Dogs are the best bomb detectors we have. Can scientists do better?
Toxin sniffers, missile jammers, dirty-bomb detectors: Will a new security arsenal make us safer?
As the U.S. campaigns against terrorism, new technologies will move to the front lines.
U.S. forces in Iraq are waging a pivotal campaign in modern warfare-combat on the first "networked" battlefield. One problem: the enemy has a few networks of its own
A state-by-state breakdown of policies that could change your community.
A room full of computers gets shut down while the missile flies by above the building.
Important things from 25 years ago in Popular Science
More than 50 of the most dangerous, disgusting, humiliating and just plain bad professions
Rossi--a lone Italian inventor with no real credentials and a history as a convicted scam artist--has convinced a small army of researchers that his box can harness a new type of nuclear reaction. What if they're right?
Science of the Union.
Here's hoping this month's release of the Hollywood sea-fighting epic Master and Commander will do justice to those magnificent men and their sailing machines. On these pages, the mightiest ships of then and now.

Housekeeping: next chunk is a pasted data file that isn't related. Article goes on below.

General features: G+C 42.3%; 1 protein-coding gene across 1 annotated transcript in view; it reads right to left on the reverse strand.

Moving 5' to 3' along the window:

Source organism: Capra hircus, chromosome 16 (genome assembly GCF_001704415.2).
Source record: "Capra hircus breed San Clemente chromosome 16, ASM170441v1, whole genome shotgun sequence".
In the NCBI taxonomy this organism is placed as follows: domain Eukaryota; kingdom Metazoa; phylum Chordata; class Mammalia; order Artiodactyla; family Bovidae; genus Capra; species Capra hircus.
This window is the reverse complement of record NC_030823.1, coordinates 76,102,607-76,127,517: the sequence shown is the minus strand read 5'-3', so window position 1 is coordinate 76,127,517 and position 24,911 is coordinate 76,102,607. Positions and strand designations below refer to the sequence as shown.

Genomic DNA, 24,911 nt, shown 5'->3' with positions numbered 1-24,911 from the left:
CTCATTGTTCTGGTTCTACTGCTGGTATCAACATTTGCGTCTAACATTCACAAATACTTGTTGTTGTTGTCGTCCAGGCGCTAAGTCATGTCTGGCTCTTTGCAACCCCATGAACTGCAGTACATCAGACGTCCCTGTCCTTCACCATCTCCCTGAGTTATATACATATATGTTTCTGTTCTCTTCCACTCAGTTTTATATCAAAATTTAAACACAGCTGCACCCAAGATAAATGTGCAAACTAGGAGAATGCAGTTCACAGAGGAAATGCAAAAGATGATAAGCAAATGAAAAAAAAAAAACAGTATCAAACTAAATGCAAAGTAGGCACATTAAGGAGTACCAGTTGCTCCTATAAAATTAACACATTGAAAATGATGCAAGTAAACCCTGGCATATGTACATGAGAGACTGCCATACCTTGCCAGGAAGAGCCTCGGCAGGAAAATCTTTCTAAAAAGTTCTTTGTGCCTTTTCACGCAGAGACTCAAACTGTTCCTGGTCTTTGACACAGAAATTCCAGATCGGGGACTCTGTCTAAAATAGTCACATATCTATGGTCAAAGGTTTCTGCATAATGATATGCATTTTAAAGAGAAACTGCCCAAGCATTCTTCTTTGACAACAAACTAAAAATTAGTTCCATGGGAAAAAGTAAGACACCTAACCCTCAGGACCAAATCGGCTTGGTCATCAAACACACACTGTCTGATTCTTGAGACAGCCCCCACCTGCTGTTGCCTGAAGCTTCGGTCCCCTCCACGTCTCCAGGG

What seven years of research taught me about crosswalks, elevators, and "like" buttons.
A researcher is building a tool that will help police locate a body earlier -- and possibly tell when the victim died.
Around the world, scientists are risking their lives to retrieve seeds destined for a massive vault near the North Pole. Their work just might save mankind
To reach the bottom of all five oceans, this Texas businessman commissioned “the most significant vehicle since Apollo 11.”
It might not (just) be foul play.
Awed at the pace of technological advances, a faction of geeky writers believes our world is about to change so radically that envisioning what comes next is nearly impossible.
Minneapolis ranked first among U.S. cities in innovative transportation solutions, fourth in energy technology.
An Interview with Rev. Dr. John Polkinghorne, author of the new book, Questions of Truth: Fifty-One Responses to Questions about God, Science, and Belief
Already, smart unmanned subs are set to replace dolphins as undersea mine sniffers. Next tech: mine detonation, remote sleuthing and robotic combat.
Ted Berger has spent the past decade engineering a brain implant that can re-create thoughts. The chip could remedy everything from Alzheimerâ€™s to absent-mindednessâ€”and reduce memory loss to nothing more than a computer glitch
Your cellphone does not in itself cause cancer. But in the daily sea of radiation we all travel, there may be subtler dangers at work, and science is only just beginning to understand how they can come to affect people like Per Segerbäck so intensely